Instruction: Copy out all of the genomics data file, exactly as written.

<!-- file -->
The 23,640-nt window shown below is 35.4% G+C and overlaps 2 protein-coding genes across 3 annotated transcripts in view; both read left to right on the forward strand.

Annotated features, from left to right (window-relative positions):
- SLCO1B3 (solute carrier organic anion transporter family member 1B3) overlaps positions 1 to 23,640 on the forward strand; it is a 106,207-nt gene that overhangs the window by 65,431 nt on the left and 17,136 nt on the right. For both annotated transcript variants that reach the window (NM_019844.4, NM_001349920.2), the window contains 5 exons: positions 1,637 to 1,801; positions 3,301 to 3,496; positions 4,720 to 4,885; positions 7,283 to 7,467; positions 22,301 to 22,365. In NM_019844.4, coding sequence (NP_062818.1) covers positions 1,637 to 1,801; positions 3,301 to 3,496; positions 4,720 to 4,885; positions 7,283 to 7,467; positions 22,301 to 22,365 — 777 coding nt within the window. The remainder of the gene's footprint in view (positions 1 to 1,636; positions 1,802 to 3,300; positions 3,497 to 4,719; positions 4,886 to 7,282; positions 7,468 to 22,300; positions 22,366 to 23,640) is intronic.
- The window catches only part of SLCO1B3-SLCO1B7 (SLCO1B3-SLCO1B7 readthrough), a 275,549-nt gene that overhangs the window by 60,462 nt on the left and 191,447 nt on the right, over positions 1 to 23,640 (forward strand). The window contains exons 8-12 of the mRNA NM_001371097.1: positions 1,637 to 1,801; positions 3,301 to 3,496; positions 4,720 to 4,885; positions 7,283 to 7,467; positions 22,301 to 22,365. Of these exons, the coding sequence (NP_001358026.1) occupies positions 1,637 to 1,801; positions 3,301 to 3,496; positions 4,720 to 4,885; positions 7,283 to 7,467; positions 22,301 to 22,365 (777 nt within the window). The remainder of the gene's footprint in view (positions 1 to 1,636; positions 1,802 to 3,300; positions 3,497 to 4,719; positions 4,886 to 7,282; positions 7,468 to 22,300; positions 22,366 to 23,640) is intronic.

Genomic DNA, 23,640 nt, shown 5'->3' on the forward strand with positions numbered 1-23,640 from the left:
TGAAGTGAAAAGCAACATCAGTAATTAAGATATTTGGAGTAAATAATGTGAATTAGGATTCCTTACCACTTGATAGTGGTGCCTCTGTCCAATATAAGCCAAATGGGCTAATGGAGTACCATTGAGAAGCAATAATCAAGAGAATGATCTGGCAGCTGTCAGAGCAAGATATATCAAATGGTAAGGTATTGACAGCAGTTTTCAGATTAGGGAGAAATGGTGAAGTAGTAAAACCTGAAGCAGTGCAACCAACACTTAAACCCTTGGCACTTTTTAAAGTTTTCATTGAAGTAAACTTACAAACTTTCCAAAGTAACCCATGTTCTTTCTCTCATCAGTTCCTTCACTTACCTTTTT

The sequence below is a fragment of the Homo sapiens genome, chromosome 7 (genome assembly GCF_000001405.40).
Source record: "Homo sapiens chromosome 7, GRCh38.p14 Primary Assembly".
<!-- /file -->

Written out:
The 23,640-nt window shown below is 35.4% G+C and overlaps 2 protein-coding genes across 3 annotated transcripts in view; both read left to right on the forward strand.

Annotated features, from left to right (window-relative positions):
- SLCO1B3 (solute carrier organic anion transporter family member 1B3) overlaps positions 1 to 23,640 on the forward strand; it is a 106,207-nt gene that overhangs the window by 65,431 nt on the left and 17,136 nt on the right. For both annotated transcript variants that reach the window (NM_019844.4, NM_001349920.2), the window contains 5 exons: positions 1,637 to 1,801; positions 3,301 to 3,496; positions 4,720 to 4,885; positions 7,283 to 7,467; positions 22,301 to 22,365. In NM_019844.4, coding sequence (NP_062818.1) covers positions 1,637 to 1,801; positions 3,301 to 3,496; positions 4,720 to 4,885; positions 7,283 to 7,467; positions 22,301 to 22,365 — 777 coding nt within the window. The remainder of the gene's footprint in view (positions 1 to 1,636; positions 1,802 to 3,300; positions 3,497 to 4,719; positions 4,886 to 7,282; positions 7,468 to 22,300; positions 22,366 to 23,640) is intronic.
- The window catches only part of SLCO1B3-SLCO1B7 (SLCO1B3-SLCO1B7 readthrough), a 275,549-nt gene that overhangs the window by 60,462 nt on the left and 191,447 nt on the right, over positions 1 to 23,640 (forward strand). The window contains exons 8-12 of the mRNA NM_001371097.1: positions 1,637 to 1,801; positions 3,301 to 3,496; positions 4,720 to 4,885; positions 7,283 to 7,467; positions 22,301 to 22,365. Of these exons, the coding sequence (NP_001358026.1) occupies positions 1,637 to 1,801; positions 3,301 to 3,496; positions 4,720 to 4,885; positions 7,283 to 7,467; positions 22,301 to 22,365 (777 nt within the window). The remainder of the gene's footprint in view (positions 1 to 1,636; positions 1,802 to 3,300; positions 3,497 to 4,719; positions 4,886 to 7,282; positions 7,468 to 22,300; positions 22,366 to 23,640) is intronic.

Genomic DNA, 23,640 nt, shown 5'->3' on the forward strand with positions numbered 1-23,640 from the left:
TGAAGTGAAAAGCAACATCAGTAATTAAGATATTTGGAGTAAATAATGTGAATTAGGATTCCTTACCACTTGATAGTGGTGCCTCTGTCCAATATAAGCCAAATGGGCTAATGGAGTACCATTGAGAAGCAATAATCAAGAGAATGATCTGGCAGCTGTCAGAGCAAGATATATCAAATGGTAAGGTATTGACAGCAGTTTTCAGATTAGGGAGAAATGGTGAAGTAGTAAAACCTGAAGCAGTGCAACCAACACTTAAACCCTTGGCACTTTTTAAAGTTTTCATTGAAGTAAACTTACAAACTTTCCAAAGTAACCCATGTTCTTTCTCTCATCAGTTCCTTCACTTACCTTTTT

The sequence below is a fragment of the Homo sapiens genome, chromosome 7 (genome assembly GCF_000001405.40).
Source record: "Homo sapiens chromosome 7, GRCh38.p14 Primary Assembly".